There’s a tinge of Autumn in the air: horsechestnut trees (always the first) have already begun to change colour, and a small ash in the Riverside Gardens is so lavishly bedecked with bundles of ripe keys that it looks like a laburnum in full flower. However, late summer has its own colours. A few days ago I spotted a newcomer to my garden: a small butterfly was fluttering over the sun-warmed marjoram and it was blue – the pure blue of summer skies. I was able to see its under-wings too – a creamy surface freckled with tiny dots. It was a holly blue, a butterfly with a fascinating life cycle. If it found a mate, this insect’s young would overwinter as eggs laid on ivy, the food plant of its caterpillars. After pupating, they will emerge in Spring as butterflies. These will mate and lay their eggs on holly, food for the second generation of caterpillars which, after pupation, will emerge in late summer like the one I observed. Both holly and ivy are necessary and are, luckily, both abundant in my garden.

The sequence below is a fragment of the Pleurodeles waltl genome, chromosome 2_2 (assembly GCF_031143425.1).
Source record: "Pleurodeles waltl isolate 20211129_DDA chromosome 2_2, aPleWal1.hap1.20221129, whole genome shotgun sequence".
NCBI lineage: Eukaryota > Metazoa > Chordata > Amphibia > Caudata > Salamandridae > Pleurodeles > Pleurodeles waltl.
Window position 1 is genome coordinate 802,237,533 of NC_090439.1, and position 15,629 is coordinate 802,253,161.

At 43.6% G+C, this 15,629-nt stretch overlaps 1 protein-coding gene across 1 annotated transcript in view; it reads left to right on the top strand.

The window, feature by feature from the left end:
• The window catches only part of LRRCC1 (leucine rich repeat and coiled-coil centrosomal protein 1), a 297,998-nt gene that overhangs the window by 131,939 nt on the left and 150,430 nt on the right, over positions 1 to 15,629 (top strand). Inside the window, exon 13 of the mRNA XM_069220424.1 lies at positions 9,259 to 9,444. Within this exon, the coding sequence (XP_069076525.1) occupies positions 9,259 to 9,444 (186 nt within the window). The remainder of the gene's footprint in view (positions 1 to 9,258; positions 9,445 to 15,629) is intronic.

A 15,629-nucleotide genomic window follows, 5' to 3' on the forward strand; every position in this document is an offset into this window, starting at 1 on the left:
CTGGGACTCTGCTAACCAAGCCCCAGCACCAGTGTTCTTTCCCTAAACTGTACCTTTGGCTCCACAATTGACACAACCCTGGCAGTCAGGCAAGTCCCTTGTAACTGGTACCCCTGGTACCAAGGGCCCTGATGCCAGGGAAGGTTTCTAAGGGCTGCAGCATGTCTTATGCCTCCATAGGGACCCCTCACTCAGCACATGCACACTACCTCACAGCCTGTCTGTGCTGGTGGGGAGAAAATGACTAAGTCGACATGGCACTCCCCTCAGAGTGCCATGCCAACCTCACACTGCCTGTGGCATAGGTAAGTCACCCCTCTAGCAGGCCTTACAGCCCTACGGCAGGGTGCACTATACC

Seeing this tiny shred of colour against the tired foliage made me particularly aware of the enlivening effect of a dash of blue. A clump of hydrangeas in a dark corner, blue geraniums in a drab border – they really give my garden a lift. It’s the same in the countryside. Meadow cranesbill, with its large blue flowers, is still brightening roadsides, and its less common relative, the wood cranesbill, can be found in Strid Woods. Then there are the campanulas – giant bellflowers with their spires of glistening blue-mauve bells, towering over the grasses beside roads and along the edges of woods. My favourite among the campanulas, the harebell, as pure blue as my butterfly, decorates dry grassy banks and high pastures.
It was in a very positive “blue” mood, then, that I wandered out to fill up the bird feeders and there, lying on the grass, was a small feather. It was a drab brownish-black but along the outside edge was a slender strip of colour – delicate diagonal stripes of black and different shades and intensities of blue. I recognised it at once – only a jay had such elegant patterning – part of the blue flash along the edge of each wing. Jays are exotic looking birds with their pink-brown bodies trimmed with black and white, but the blue flash adds a special extra something!
Photo by Solipsist – Own work. Licensed under CC BY-SA 2.0 via Wikimedia Commons